The following observations, my own, are rooted in Kirk’s analysis of the Libertarian Juggernaut. Below are just several of the many “unbridled personal freedoms” the libertarian may insist he must be free enough to encounter by changing the law in his favor. The libertarian insists not only that his demands are morally rightful, but that they must be socially approved and licensed by society as lawful. In other words, he is willing to impose his own values on society, even when, at the same moment, he opposes society imposing its values on him. The list is by no means exhaustive.
In the case of abortion, it cannot be denied that over the last fifty years a holocaust of the unborn (40 million infants since Roe v. Wade) has occurred; a holocaust defended by Hollywood celebrities who might oppose the slaughter of one seal but hardly raise an eyebrow against the slaughter of forty million unborn humans. Many abortionists have profited from this slaughter. Many might-be mothers have chosen to believe that their lives will be somehow enhanced by killing their unborn child rather than giving the child life and nurturing that life to fulfillment. Thus, the libertarian impulse is to change the law to tolerate even the most outrageous type of late term abortion. The Libertarian Party in 2012 issued the following statement: “Recognizing that abortion is a sensitive issue and that people can hold good-faith views on all sides, we believe that government should be kept out of the matter, leaving the question to each person for their conscientious consideration.” Would the same policy toward the killing of adults be viewed with the same indifferent neutrality, the same assumption of a good-faith view toward the right of adults to life, liberty, and the pursuit of happiness? The medical profession has never asserted that the unborn child is not a human being with a separate identity and DNA different from both parents. That being the case, the “cutting out” of the unborn child cannot be viewed merely as one would view the cutting of one’s hair or one’s toe-nails.
In the case of pornography, the libertarian demands that the older laws banning pornography must be changed to enable freedom of speech guaranteed in the 1st Amendment. This argument was refuted by the Supreme Court decision of 1942 in the case of Chaplinsky v. New Hampshire, which said in part that obscene “expressions are no essential part of any expression of ideas, and are of such slight social value as a step to truth that any benefit that may be deprived from them is clearly outweighed by the social interest in order and morality.” So what the libertarian in this case really wants to enable is not free speech, but rather the freedom to debase culture by justifying and guaranteeing pornography on a colossal scale never known in once authentically Christian societies. All this rank hedonism is to be legalized, it should be remembered, not for the authentic First Amendment right to speak like a civilized adult, but for the sake of a titillating sensation in one’s pants.
In the case of child pornography, libertarians have yet to openly demand its legalization; yet because of the legalization of pornography in general, it was inevitable that child porn, the most degenerate form of porn, would increase. The sexual abuse of children must be some kind of perverse satisfaction for those who have lost respect for children altogether. Live streaming of child porn on the internet has been documented. Statistics show that the United States is the largest producer of child porn in the world, further demonstrating that the libertarian demand for selfish sexual gratification through pornography will ultimately produce the destruction of childhood innocence. A Japanese entrepreneur has invented a childlike doll for the purpose of sexual congress. Since the doll will likely soon be marketed on a large scale in North America, the libertarian defense for its marketing will be that it harms no one. But we know that child porn has been discovered in the homes of many arrested pedophiles. How is it that we should not expect sex dolls to become dry-runs for the real thing?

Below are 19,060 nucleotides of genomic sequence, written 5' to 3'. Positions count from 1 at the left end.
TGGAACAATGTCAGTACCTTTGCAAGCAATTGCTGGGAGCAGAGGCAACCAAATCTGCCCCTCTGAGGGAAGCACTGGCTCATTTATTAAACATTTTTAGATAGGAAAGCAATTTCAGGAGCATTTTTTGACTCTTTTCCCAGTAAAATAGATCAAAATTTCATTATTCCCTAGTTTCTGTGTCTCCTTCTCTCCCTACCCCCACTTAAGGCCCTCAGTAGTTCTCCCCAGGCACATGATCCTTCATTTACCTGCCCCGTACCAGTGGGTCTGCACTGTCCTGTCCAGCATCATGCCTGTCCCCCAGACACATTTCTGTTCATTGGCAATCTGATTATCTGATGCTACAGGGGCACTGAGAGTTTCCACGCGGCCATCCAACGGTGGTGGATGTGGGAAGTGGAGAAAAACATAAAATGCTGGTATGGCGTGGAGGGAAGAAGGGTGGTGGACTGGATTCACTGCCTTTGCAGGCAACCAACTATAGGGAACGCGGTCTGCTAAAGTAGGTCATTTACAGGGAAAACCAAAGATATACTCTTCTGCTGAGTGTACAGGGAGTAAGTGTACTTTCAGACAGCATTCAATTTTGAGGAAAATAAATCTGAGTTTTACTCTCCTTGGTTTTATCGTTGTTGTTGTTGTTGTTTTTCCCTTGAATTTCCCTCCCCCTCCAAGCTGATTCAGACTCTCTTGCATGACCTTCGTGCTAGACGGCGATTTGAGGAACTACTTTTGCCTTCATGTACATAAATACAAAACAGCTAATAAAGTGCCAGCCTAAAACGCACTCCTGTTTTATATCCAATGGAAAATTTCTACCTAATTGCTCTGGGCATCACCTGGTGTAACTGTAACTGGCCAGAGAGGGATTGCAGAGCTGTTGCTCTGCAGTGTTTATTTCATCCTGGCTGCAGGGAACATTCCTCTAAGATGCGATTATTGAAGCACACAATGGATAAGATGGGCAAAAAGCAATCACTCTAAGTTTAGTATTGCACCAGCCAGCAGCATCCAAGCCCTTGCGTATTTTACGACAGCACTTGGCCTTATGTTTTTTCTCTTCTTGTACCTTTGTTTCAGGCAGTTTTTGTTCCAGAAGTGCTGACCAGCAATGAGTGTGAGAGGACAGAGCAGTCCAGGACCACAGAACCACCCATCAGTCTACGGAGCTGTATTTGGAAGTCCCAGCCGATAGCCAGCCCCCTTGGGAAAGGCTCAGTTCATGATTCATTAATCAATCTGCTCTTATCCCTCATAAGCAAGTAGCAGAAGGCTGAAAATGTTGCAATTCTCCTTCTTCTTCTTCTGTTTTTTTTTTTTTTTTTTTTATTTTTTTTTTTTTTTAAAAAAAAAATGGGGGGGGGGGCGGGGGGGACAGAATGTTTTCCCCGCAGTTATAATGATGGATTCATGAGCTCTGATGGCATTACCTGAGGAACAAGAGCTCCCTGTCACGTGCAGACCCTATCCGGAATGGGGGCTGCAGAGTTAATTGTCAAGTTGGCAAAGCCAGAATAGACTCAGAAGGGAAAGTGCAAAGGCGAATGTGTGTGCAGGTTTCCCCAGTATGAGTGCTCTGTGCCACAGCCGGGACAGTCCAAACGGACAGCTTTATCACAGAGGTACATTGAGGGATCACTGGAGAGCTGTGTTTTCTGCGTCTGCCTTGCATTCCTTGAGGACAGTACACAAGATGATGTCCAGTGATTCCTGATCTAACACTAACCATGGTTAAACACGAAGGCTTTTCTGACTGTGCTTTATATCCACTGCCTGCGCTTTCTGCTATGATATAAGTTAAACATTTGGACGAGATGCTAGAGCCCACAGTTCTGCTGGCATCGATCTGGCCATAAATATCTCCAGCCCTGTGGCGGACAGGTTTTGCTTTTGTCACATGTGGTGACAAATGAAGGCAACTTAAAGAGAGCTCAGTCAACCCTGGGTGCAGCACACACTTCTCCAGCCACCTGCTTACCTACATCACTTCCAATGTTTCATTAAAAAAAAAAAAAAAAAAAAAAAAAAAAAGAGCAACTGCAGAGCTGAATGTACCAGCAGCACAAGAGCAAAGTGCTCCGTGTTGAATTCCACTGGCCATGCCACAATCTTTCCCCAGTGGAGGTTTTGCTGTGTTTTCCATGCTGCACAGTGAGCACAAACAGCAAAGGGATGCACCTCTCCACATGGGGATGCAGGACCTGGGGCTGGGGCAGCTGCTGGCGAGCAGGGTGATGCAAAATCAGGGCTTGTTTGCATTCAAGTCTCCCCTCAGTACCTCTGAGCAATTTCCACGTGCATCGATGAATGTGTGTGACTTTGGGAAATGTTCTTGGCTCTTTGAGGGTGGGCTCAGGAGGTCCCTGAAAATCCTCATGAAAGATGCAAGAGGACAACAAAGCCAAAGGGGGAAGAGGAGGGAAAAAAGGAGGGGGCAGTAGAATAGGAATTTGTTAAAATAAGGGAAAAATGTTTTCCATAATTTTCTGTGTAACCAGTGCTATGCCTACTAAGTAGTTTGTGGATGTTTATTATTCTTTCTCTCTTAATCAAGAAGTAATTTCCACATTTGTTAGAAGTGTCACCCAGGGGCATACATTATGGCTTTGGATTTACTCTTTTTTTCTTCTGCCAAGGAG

In the case of legalizing prostitution, many countries now do so, in spite of the fact that worldwide the incidence of violence against prostitutes is very high. The case some will make for legalizing prostitution is that it cannot be stopped anyway. The same logic applied to murder or any other crime would be absurd. One has to reason that the porn film industry promotes prostitution just by the fact that actors are paid for their performances on the screen. A great number of such sex workers have died of disease or suicide. In the 1980s the Massachusetts Libertarian Party supported a campaign to repeal anti-prostitution laws. The venereal sickness or death of prostitutes and their infected clients, and the all too frequent homicidal violence committed against prostitutes, is apparently less important to the libertarian than the tickle in the pants. As Irving Babbitt noted nearly one hundred years ago: “Sexual unrestraint has wrought and is wreaking fearful havoc to society…. Religion may be right after all in dealing with the whole question of sex in terms of the inner life.” How much more true is this today than it was one hundred years ago? That question the libertarian does not want to hear, nor does he want to hear any religious person’s answer to it.